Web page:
This is a mesmerising, modern take which works powerfully by bringing the tragedy of the classical lovers into the twentieth century.
Their take on the opera sees the classical source converted into a WWII setting, with Aeneas as a fighter pilot who must leave his lover for the call of duty. The costumes are brilliantly done, with Dido sporting a dark green tailored suit, hat, fur stole and perfectly coifed hair in the opening scene. Later, she enters for the closing scenes of the tragedy in a vintage wedding dress, joining the unhappy ranks of Miss Havisham and Blanche DuBois. The chorus are given a sinister uniformity with nurses’ and soldiers’ outfits. All the cast wear dark eye makeup and a subtle coat of white face paint, which gives them a hollowed, gaunt pallor to suit the oncoming tragedy.
As the music begins to play, the entire stage is covered with a white, opaque gauze, hiding the set, which is an inspired touch in the small theatre. It acts in place of the red velvet curtains of an opera house, encouraging the audience to really listen to the prologue. The fabric then drops to reveal the ensemble, with grievously troubled Dido at the fore singing I am prest with torment. The musicians consist of a cello, violin and electric keyboard. Their dynamic playing perfectly captures the immense range of feeling in the score, running the gauntlet of emotions: love, jealousy, hate, rage, sorrow.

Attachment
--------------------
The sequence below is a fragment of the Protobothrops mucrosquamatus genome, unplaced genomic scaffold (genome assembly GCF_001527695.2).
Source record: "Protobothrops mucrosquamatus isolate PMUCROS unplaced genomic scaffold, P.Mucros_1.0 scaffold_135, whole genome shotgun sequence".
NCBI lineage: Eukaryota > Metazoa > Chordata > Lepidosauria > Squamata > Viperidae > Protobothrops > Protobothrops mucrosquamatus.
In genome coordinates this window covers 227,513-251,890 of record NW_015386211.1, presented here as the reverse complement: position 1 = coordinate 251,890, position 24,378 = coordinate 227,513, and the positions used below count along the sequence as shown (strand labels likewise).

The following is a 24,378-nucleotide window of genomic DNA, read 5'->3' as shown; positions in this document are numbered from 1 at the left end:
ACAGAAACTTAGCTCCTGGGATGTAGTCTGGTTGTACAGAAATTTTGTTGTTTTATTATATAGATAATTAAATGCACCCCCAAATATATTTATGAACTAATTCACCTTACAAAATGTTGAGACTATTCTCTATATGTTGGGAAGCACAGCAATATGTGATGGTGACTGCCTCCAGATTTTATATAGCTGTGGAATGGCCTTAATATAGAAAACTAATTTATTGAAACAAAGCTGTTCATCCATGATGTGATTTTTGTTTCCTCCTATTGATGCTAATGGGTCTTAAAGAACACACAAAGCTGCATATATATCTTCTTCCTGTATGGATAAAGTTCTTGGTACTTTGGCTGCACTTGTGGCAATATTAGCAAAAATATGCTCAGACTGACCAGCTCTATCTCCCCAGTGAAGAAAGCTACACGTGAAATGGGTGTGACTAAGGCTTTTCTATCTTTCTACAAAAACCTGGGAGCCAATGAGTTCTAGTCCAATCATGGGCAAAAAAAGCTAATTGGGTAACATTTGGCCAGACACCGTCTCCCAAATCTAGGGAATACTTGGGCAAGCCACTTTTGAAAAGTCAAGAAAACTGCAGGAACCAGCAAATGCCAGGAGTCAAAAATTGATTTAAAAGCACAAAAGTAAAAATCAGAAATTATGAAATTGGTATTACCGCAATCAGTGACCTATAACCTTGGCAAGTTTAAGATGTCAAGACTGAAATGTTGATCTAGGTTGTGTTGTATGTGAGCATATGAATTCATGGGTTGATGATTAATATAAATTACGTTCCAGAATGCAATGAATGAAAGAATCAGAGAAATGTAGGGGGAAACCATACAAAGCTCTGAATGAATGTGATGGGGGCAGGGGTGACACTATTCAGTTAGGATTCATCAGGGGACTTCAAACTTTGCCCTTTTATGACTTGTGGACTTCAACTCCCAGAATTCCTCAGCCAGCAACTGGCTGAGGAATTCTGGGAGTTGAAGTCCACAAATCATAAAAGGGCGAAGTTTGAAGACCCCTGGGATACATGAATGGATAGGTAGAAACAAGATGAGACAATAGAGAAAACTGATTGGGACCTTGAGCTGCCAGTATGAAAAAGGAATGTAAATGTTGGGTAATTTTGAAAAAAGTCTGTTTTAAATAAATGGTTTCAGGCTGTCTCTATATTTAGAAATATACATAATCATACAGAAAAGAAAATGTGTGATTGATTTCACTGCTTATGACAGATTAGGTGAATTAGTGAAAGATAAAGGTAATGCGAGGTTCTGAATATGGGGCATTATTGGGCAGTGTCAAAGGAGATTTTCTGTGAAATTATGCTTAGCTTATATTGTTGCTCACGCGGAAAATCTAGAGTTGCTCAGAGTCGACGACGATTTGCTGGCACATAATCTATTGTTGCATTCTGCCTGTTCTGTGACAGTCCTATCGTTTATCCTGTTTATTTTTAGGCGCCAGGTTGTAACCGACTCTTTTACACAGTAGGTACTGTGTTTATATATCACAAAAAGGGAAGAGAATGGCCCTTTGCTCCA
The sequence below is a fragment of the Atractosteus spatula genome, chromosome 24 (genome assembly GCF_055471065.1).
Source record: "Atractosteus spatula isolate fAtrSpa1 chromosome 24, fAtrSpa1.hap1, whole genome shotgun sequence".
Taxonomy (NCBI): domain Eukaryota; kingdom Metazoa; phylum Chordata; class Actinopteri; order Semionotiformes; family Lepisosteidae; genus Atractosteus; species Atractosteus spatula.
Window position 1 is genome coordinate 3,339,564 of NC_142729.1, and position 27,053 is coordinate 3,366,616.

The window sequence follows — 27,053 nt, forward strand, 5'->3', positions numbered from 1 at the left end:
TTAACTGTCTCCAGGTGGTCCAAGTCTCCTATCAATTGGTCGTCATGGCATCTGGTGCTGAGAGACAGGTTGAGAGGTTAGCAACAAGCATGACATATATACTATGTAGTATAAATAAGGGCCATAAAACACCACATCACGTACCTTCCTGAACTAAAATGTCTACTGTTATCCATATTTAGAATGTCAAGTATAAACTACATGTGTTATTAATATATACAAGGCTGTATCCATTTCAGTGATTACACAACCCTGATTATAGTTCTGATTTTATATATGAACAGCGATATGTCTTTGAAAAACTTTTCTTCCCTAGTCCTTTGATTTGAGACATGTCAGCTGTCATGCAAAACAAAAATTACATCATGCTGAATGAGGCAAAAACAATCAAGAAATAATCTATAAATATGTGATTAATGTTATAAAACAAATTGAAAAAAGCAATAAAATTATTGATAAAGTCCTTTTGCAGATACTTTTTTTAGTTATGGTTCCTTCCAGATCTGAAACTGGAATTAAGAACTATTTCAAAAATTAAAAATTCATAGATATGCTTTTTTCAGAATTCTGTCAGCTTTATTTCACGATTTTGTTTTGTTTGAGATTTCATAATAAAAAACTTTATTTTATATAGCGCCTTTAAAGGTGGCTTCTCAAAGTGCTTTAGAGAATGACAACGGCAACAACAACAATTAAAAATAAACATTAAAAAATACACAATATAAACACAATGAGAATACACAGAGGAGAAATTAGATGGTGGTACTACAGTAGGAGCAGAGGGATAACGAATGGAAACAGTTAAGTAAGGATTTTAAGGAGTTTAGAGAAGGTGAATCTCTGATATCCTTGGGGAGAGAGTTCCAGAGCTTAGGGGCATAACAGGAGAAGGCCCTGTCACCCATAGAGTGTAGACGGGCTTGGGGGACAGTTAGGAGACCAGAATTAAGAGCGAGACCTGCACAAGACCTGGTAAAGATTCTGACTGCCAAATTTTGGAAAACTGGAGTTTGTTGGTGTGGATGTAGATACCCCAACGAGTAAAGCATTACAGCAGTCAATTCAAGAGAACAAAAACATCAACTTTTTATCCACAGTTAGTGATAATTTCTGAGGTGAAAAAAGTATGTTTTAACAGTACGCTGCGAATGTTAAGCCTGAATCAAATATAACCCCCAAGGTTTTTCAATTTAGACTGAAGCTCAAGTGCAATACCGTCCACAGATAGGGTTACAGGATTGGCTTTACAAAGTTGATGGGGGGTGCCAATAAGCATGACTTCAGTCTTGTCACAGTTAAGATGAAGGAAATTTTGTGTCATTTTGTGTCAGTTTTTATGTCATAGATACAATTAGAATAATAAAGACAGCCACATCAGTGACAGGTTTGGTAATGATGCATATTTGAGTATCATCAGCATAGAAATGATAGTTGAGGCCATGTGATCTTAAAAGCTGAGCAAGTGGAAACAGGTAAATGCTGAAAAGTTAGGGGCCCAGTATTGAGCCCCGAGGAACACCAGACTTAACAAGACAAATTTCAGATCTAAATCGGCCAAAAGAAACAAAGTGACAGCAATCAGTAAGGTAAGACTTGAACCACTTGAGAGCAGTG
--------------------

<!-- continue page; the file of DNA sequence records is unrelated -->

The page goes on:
Dido’s reversal of fate occurs when the Sorceress, plotting the downfall of Carthage, sends an elf in the disguise of Mercury to inform Aeneas of Iove’s command that he must set sail to found a new Troy on Latin soil. Dido becomes increasingly riddled with fear and sorrow, singing, The skies are clouded. Hark! In this modern setting, this moment is Aeneas’ departure for war. The lights dim and we hear the sound of fighter planes, as the opera takes a dark turn. Dido enters in the wedding dress, sits, drinks, while somewhat meta-theatrically playing music from the opera on an old-fashioned radio. Aeneas appears in his pilot’s uniform and the show spirals toward its climax. When I am laid in earth, or Dido’s Lament as it is often known, as performed in the show remains one of the most tragic and moving of arias in the history of opera.
This is a mesmerising, modern take which works powerfully by bringing the tragedy of the classical lovers into the twentieth century. The fate of war-torn families bears a strong resemblance to the inevitability of Dido’s abandonment. The production will appeal to new audiences and existing fans of the opera. With strong individual performances from the lead roles, a great supporting cast of singers and a beautifully detailed set, Dido and Aeneas is not a show to miss.